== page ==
When your top line is two smurfs and a not-very physical C it makes it much easier to shut them down. Getting a solid RW like Ferland would be ideal, which is why I’m hoping they continue to work on that and Ferland eventually fits in. Failing that, we need a solid power forward from somewhere.

      In addition, having a stronger, dangerous 2nd line would also help greatly by forcing teams to spread their D coverage onto two lines to shut down the Flames. Calgary is still working on that, with a couple pieces already there.

      Bottom line, its still a rebuilding team and we need to get better throughout.

    • Hubcap1

      I’m not to worried yet, if the trend continues through next season it could be an issue. I believe putting Gaudreau with other line mates will help him a great deal. No, I don’t have any suggestions, but I would say the personal aren’t here yet. And of course he may always find it harder to produce on the road with the matchups and all.

    • ApolloRising

      Im not worried at all. It’s only Gaudreau’s 2nd season on a team in the middle of a rebuild. He’s still very much a young developing player. If that trend continues into the next two seasons, then there might be something to worry about. But for now, he’s just finding his game and learning to play against the top competition. I’m certain he will figure out how to score on the road.

    • OKG

      No, we should be worried that our “top center” is 52.13% CF at home (average) and 43.12% CF on the road (terrible) though. When that top center can start driving possession so that he’s around 48%+ CF on the road, his winger Johnny will start producing a lot more.

    • Baalzamon

      They didn’t have that problem last year. Last year, Gaudreau scored 35 points at home and 29 on the road and Monahan had 35 at home and 27 on the road.

    • FlamesFanOtherCity

      Should we be worried that a 2nd year pro only has 66 points in 67 games? No. The fact that he has scored so many at home should be something to be happy about. Give him a consistent RW for a season. He’s the top scorer on the team, so he is going to see the league’s best defenders.

      The way to get him better circumstances is to double shift him on other lines, or change him in on the fly. His numbers will start to balance out when his usage is managed a bit better on the road, and he gets a top 3 RW on his line full time.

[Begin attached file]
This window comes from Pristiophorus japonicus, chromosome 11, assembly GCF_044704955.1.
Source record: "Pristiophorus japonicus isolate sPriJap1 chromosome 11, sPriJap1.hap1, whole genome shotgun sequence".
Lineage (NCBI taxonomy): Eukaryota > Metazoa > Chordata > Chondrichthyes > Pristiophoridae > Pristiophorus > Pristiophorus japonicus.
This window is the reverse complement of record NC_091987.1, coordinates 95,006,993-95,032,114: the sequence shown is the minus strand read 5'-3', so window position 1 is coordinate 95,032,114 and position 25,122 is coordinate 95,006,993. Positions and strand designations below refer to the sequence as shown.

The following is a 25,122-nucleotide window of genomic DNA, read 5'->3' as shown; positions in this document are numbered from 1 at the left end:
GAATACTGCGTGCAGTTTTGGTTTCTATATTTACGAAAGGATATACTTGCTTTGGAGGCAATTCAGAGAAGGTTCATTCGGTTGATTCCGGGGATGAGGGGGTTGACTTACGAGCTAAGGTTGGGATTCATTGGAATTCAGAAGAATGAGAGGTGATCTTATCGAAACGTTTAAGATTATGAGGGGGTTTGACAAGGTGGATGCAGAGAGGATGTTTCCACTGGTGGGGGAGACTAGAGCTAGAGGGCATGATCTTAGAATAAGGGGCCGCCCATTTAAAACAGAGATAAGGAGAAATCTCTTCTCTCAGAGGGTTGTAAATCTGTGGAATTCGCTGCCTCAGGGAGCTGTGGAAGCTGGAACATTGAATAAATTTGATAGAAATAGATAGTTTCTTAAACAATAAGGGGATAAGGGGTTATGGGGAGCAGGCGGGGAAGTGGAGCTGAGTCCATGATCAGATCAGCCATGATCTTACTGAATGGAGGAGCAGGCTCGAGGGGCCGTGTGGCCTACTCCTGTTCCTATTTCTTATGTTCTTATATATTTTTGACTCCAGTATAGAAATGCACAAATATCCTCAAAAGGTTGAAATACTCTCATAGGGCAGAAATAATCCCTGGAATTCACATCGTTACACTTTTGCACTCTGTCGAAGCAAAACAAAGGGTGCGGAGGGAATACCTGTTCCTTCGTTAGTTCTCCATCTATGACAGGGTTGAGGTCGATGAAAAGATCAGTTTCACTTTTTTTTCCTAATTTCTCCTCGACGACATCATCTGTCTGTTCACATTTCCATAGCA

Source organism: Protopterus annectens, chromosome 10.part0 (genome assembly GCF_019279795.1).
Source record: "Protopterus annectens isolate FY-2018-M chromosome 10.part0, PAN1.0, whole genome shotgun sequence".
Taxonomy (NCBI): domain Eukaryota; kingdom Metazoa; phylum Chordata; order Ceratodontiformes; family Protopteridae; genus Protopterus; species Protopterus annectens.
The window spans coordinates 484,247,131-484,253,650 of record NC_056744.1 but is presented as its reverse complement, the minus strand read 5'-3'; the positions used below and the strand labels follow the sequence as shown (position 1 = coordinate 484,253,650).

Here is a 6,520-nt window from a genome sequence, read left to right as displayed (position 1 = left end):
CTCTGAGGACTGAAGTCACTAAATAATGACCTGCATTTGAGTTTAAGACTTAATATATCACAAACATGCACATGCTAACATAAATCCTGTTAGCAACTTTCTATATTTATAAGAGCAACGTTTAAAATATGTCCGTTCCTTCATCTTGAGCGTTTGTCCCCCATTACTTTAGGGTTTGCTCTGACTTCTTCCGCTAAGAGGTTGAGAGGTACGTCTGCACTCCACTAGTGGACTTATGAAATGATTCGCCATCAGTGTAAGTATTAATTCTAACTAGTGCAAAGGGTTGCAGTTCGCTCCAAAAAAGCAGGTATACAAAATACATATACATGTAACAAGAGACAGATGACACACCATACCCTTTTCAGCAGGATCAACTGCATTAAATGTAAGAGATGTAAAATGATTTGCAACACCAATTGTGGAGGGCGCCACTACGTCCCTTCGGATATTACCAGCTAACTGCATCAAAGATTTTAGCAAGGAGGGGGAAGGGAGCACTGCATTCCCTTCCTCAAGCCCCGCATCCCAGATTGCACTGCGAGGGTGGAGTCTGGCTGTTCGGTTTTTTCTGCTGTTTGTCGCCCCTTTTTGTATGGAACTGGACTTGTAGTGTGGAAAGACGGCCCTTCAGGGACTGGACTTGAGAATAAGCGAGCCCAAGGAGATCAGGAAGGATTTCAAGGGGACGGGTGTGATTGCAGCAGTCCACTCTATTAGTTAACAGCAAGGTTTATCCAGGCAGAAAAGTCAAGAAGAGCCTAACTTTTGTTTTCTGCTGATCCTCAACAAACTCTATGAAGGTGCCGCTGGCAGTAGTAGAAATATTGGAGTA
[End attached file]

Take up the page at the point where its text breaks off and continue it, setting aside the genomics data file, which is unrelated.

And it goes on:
• cjc

      Not trying to pile on here… I think this is a good question, but it’s hard to isolate when the team as a whole has been awful. However, when a player’s goal, assist, points and shot totals are all up, it’s hard to be too upset. He’s only 22 and will just get better from here – that includes road production.

      As for needing more beef and physicality on that line, I would say “jury’s out”. Hudler was great there last year, not so much this year. Ferland has looked good there at times, but that hasn’t translated into more production.

      Calgary’s biggest problem is that they really only have one offensively skilled line. That makes it easy for other teams to match them. A second true scoring line might help Gaudreau and Monahan more, as opposed to adding a big/physical winger to their line.

    • freethe flames

      My response to this question is take a look at the tonights lineup (yes I know they are up 5-2) But the problem is that the 2nd line is a very good third line and the third line is the a good look at what the 4th line should be, The forth line should not be playing. The first line could use a high end RW hopefully the draft will produce this. I could see Bennett having Ferland on his leftwing still needing another RW who could be a top 6 forward. My point is I don’t worry about Johnny and Monny I worry that there is not enough skill and depth to support them. But i am an optimist about the draft and our prospects developing.

  • Jake the Snail

    1 point for McDavid in his last 4 games; Taylor Hall could not make it on the top line! 🙂 – the Oilers will have 6’3″ 230 lb Patrick Maroon playing LW with McDavid and Eberle tonight.